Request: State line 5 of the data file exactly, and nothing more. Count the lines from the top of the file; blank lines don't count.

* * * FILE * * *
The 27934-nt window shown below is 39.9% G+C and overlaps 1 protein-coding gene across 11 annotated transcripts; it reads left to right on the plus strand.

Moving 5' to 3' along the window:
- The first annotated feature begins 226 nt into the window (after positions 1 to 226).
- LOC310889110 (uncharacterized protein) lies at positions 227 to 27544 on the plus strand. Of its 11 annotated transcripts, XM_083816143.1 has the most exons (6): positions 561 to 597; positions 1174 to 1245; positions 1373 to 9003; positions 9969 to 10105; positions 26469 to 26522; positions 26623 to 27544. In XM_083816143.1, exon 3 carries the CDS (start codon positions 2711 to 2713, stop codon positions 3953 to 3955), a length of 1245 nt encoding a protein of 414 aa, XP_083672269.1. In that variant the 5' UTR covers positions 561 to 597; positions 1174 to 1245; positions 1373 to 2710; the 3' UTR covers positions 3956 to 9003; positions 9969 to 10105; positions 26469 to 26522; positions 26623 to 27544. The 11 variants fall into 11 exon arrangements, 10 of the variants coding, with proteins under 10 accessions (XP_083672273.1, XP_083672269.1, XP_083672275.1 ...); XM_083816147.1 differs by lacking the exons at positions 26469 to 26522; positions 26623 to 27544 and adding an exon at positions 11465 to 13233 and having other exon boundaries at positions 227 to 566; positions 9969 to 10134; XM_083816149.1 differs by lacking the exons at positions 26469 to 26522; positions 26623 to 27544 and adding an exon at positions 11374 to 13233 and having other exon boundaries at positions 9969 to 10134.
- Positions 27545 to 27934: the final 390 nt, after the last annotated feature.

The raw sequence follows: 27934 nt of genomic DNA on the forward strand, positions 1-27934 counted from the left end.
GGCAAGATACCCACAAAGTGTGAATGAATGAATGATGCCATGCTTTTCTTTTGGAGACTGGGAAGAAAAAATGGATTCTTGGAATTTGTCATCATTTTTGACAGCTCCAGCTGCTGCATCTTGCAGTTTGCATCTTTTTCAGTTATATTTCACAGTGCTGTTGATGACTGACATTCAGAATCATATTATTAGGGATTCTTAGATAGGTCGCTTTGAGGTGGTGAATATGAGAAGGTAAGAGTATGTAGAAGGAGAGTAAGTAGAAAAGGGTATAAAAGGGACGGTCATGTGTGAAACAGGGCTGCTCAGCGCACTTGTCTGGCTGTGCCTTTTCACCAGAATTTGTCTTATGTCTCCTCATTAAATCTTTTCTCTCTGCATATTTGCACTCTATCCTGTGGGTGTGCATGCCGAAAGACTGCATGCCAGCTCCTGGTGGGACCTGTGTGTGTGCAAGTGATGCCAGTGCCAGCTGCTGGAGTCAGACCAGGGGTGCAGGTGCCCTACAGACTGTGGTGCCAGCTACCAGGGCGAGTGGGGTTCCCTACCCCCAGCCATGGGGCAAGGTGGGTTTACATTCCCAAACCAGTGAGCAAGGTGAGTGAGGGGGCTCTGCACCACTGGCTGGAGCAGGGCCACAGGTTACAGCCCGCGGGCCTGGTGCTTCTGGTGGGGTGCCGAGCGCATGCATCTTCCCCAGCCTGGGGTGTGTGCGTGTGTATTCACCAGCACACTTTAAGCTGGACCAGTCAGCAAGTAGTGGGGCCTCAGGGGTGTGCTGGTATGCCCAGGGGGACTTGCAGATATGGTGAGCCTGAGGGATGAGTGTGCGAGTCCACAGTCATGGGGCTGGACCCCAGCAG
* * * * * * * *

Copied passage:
- Positions 27545 to 27934: the final 390 nt, after the last annotated feature.